Q&A: Marc Fleury on open source, SOA and paranoia

Discussions

News: Q&A: Marc Fleury on open source, SOA and paranoia

  1. Q&A: Marc Fleury on open source, SOA and paranoia (16 messages)

    In this interview, JBoss CEO Marc Fleury takes a look at how the open source software business model has evolved and what to expect in terms of service-oriented architecture development in 2006. He explains why he doesn't like the Service Component Architecture specification, why the Java Community Process is necessary, outlines JBoss' roadmap and describes how paranoia keeps him going.

    From the interview:
    What's the biggest challenge facing the open source model in 2006?
    Fleury: I don't mean to sound non-paranoid -- I am actually very paranoid -- even with my paranoia 2006 is very bright. All of the businesses I know in open source, we're leaving 2005 with booming businesses. 2006 is going to be a transition year now that all the big players are falling over themselves to embrace open source, some more elegantly than others, some more willingly than others. For example, Sun's open sourcing wasn't a big financial hit because it represented such a small part of their revenue; specifically, the software was 1% of Sun's revenue. So they could afford to go the full Monty on open source.

    For other players like BEA or IBM, it's a different ballgame, where they have to protect their revenue streams. I think the challenge in 2006 is you're seeing an explosion of business models around open source and how exactly those dynamics play out is what concerns me. Are the big players going to roll up? Are you going to see mushrooming business models and an ecosystem that's thriving? I'm hoping for both. I'm wondering how this is going to play out, not in a negative way. Professional open source is the way of the future. That's for sure. How it's going to play out, nobody knows.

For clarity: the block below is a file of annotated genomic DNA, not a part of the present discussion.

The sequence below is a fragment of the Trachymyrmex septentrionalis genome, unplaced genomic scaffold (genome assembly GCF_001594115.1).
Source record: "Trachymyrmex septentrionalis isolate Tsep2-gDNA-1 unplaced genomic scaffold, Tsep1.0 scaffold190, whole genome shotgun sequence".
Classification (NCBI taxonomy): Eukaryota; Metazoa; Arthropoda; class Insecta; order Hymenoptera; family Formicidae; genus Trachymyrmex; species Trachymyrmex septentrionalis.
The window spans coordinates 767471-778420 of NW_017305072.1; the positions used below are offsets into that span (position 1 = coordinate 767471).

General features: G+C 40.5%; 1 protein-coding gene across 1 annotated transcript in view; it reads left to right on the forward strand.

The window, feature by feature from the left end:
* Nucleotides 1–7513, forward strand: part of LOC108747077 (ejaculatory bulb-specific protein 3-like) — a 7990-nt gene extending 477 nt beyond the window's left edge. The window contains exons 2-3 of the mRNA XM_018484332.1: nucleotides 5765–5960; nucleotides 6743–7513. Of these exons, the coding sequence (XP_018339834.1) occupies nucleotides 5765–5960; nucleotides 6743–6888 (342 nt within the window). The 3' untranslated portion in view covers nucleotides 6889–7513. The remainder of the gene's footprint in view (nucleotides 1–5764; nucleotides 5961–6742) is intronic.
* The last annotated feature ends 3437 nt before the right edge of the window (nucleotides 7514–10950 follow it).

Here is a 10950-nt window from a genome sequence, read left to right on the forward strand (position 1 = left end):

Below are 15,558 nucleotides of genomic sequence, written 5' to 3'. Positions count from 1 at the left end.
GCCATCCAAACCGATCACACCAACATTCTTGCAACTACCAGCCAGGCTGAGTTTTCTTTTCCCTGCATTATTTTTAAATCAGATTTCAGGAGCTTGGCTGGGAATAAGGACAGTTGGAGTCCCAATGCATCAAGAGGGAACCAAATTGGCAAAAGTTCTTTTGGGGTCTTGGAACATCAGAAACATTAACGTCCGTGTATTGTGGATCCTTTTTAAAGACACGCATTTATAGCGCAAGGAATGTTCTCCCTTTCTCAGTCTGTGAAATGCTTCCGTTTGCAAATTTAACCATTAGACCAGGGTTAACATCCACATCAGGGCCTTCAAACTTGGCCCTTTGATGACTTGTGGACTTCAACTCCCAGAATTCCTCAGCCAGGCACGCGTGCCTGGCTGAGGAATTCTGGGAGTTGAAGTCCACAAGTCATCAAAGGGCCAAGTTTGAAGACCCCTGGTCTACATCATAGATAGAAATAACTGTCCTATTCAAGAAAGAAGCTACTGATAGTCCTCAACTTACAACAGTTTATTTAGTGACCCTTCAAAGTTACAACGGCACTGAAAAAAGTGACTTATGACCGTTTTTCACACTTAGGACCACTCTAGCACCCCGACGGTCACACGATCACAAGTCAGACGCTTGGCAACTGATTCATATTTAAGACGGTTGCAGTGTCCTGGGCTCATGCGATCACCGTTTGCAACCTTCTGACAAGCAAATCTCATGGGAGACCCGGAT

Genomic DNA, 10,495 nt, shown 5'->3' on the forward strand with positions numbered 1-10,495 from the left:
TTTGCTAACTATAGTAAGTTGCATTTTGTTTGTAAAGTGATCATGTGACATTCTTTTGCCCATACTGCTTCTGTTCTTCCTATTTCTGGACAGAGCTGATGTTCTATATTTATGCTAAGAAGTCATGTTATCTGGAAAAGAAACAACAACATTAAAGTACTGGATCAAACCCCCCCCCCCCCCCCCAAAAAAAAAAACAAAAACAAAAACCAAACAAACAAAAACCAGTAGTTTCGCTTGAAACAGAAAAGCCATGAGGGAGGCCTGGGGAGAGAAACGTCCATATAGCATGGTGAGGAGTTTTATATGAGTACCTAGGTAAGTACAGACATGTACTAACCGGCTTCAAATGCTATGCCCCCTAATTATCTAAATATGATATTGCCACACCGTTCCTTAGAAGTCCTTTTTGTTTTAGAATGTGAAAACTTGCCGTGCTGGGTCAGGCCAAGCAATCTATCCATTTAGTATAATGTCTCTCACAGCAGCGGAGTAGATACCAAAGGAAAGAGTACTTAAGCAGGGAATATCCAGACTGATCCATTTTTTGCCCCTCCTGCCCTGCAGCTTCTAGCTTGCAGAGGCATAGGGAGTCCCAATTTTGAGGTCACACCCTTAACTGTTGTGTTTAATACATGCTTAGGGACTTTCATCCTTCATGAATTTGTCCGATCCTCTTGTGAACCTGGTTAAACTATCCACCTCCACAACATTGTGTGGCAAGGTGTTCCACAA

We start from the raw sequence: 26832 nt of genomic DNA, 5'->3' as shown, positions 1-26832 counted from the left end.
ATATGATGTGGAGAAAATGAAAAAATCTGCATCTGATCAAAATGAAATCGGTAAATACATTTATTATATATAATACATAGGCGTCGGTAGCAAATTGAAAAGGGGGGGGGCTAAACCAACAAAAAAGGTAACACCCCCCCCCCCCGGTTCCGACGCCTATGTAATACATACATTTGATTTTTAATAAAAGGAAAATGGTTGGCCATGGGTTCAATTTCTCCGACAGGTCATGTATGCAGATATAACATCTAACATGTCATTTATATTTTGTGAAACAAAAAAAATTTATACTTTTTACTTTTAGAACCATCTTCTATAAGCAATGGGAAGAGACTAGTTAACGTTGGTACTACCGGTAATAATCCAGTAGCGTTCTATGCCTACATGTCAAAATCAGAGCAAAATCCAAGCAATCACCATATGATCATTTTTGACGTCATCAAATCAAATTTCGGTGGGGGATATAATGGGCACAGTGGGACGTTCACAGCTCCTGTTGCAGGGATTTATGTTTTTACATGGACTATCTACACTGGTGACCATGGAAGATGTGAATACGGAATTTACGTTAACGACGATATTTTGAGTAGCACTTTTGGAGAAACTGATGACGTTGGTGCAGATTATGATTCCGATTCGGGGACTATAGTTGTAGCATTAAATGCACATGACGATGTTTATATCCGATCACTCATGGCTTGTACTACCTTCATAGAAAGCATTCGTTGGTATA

Read:
     JBoss' Marc Fleury on open source in 2006, part 1
    JBoss' Marc Fleury on SOA standards, Java and paranoia

    Threaded Messages (16)

  2. Fleury seems to oppose SCA on competitive and process grounds, not its inherent flaws. I'm opposed to the SCA spec because it emphasizes SDO and is built by the same folks who have foisted on us a lot of other bad software. Take Axis 1.x for instance. It unnecessarily tightly binds servlets, a limited data binding scheme, etc. It is too big and complex and its too hard to pick off the parts you need. (Axis 2.0 is a huge improvement - stolen from xfire and activesoap I think.) SOAP itself is relatively simple, but they gunked it up. SDO is a standard looking for a problem to solve.

    I don't object so much that someone wants to build SCA and offer to those who want it. My fear is that I will be forced to deal with it by PHBs and/or because of its coronation as a "standard".
  3. SCA does not require SDO.
  4. SCA does not require SDO.

    No, it does not "require" it, but as the IBM site says:

    "SCA also promotes the use of Service Data Objects to represent the business data that forms the parameters and return values of services, providing uniform access to business data to complement the uniform access to business services offered by SCA itself." http://www-128.ibm.com/developerworks/library/specification/ws-sca/

    My point is that my experience has taught me to be suspicious of these efforts. They tend to replace complexity with different complexity while reducing flexibility. It doesn't have to be that way and eventually, as with Axis 2.0, they sometimes make things right.